Catalyst may be organic or inorganic in nature. They could also be grouped into negative or positive catalysts. The organic catalysts are generally referred to as enzymes.
Positive and Negative Catalysts: A catalyst which increases the rate of a reaction is a positive catalyst. An example of a positive catalyst is manganese(IV) oxide which is used to catalyze the decomposition of potassium trioxochlorate(V). Positive catalysts are important in chemical industry since they can speed up slow reactions in a sufficient manner to make them commercially feasible.
2KClO3(s) → 2KCl(s) + 3O2(g)
A catalyst which decreases the rate of a reaction is a negative catalyst. For instance, tetraoxophosphate(V) acid decreases the rate of decomposition of hydrogen peroxide, while a 2% ethanol solution suppresses the oxidation of trichloromethane by air. It is therefore important to state that negative catalysts are used to suppress undesirable reactions.
Enzymes, otherwise known as organic catalysts helps in the digestion of food we eat. They cause blood to clot and fruit juices to ferment. The industrial manufacture of alcohol from starches and sugar is facilitated by enzymes.(The unripe fruit and leaves of pawpaw contains papains, which is an enzyme that breaks down proteins and is used to tenderize meat before cooking.)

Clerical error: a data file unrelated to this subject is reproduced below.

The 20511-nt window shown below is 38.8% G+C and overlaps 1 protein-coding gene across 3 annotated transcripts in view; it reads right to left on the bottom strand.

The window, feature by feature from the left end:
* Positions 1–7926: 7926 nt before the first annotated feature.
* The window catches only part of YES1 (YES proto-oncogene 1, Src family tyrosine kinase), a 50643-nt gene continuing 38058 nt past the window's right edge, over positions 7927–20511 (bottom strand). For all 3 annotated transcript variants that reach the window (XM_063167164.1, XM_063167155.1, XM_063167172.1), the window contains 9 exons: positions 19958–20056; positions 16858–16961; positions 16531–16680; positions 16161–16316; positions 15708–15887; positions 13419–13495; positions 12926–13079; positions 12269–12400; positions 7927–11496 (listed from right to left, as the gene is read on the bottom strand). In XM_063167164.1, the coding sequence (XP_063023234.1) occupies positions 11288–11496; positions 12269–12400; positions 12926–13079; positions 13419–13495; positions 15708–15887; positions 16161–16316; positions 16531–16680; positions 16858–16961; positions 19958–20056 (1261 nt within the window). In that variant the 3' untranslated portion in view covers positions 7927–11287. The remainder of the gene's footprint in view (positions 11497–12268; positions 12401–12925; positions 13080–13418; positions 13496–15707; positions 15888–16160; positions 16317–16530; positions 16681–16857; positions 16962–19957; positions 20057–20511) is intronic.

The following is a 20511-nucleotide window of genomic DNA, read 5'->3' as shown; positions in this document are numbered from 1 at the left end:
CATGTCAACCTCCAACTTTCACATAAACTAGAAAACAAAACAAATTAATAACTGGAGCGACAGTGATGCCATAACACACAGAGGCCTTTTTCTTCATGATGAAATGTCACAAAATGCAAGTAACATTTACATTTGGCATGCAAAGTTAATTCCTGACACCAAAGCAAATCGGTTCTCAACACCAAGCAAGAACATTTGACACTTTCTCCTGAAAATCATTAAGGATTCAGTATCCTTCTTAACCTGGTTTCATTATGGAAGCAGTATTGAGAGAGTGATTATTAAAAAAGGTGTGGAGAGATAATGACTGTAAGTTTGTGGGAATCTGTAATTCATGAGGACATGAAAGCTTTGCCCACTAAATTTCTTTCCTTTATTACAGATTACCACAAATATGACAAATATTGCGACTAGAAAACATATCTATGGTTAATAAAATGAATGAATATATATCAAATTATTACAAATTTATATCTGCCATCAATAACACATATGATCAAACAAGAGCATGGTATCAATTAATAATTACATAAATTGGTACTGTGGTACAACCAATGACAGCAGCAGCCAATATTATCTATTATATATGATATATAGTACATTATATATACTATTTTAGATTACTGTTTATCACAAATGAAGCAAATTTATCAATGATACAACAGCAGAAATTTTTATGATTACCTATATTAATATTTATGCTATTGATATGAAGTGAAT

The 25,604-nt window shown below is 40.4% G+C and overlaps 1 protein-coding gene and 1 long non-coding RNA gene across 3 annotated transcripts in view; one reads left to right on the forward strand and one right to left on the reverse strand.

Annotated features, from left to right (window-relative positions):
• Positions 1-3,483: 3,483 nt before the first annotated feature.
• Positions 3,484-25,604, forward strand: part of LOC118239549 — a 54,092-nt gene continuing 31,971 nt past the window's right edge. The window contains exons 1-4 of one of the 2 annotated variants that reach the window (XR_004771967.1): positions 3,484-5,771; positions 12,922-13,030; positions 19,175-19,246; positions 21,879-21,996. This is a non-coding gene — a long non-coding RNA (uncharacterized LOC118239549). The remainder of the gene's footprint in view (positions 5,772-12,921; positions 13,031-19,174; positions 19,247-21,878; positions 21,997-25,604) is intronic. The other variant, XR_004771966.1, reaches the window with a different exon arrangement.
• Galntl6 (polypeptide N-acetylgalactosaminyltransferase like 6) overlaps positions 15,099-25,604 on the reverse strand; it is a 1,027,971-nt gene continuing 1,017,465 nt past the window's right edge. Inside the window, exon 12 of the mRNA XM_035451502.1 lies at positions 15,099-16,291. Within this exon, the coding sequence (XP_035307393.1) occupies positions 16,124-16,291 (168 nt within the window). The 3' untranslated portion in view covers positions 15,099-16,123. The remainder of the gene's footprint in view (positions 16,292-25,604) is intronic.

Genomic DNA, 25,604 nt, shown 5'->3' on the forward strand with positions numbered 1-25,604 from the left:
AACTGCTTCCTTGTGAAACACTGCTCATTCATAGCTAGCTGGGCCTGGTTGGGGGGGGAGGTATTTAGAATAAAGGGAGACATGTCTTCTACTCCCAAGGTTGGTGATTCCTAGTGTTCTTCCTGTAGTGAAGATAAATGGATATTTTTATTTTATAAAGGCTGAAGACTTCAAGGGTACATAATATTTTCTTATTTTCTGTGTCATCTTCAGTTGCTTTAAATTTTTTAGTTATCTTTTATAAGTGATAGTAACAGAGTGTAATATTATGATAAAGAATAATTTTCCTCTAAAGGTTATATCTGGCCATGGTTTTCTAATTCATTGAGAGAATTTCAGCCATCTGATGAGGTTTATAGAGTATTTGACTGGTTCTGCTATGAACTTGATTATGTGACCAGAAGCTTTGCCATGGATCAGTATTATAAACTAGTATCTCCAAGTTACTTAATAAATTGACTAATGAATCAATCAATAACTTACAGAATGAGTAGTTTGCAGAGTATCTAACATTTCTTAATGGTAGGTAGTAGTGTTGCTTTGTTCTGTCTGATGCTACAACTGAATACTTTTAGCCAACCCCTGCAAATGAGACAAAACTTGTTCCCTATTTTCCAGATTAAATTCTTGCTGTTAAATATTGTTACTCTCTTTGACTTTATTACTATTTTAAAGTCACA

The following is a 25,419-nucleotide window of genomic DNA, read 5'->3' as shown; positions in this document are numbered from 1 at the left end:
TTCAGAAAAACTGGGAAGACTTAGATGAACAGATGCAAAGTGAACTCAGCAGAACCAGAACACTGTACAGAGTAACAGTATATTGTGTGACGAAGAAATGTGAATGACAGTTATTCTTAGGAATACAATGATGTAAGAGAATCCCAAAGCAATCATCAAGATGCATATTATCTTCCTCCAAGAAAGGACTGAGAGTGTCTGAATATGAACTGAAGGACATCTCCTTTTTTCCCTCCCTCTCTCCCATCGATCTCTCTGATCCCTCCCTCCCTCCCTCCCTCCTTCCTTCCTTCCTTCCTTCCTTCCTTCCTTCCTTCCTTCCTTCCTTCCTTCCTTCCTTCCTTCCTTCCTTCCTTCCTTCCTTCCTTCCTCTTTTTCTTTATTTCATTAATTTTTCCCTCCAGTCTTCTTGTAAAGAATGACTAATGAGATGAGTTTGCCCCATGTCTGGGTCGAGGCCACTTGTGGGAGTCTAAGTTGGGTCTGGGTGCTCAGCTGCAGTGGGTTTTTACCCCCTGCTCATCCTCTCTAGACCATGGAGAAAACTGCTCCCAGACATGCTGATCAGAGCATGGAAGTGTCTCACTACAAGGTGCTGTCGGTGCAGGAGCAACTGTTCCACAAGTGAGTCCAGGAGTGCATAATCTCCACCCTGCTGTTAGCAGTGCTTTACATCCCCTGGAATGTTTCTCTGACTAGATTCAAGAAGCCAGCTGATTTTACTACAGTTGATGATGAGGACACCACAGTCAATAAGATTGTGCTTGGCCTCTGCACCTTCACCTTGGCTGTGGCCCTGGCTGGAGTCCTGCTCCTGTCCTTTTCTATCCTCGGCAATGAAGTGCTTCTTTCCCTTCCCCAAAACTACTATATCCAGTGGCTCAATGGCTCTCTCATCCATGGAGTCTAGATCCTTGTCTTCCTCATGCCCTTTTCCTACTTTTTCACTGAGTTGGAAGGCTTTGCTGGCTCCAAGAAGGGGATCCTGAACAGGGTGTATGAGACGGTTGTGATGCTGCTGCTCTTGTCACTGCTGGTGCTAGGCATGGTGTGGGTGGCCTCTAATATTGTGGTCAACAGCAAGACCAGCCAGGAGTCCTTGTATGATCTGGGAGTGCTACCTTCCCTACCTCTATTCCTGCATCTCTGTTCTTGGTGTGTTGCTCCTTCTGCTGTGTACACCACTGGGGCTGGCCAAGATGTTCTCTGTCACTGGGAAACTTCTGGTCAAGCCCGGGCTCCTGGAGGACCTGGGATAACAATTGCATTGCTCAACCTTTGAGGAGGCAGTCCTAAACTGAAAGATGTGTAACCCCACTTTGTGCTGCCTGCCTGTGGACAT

Catalytic Promoters and Inhibitors: Catalytic promoters and inhibitors are not catalysts as they only influence the rate of a reaction by affecting the efficiency of the catalysts. For instance, the iron catalyst used in the Haber process for the production of ammonia is activated by the addition of trace amounts of aluminium oxide or molybdenum. Substances that which improve the efficiency of a catalyst are known as promoters.
However, there are substances which inhibit catalysts. These substances are referred to as inhibitors or catalytic poisons. Hydrogen sulphide, arsenic(III) oxide, hydrogen cyanide and mercury salts are catalyst poisons which can harm us by inhibiting important enzymes in our body.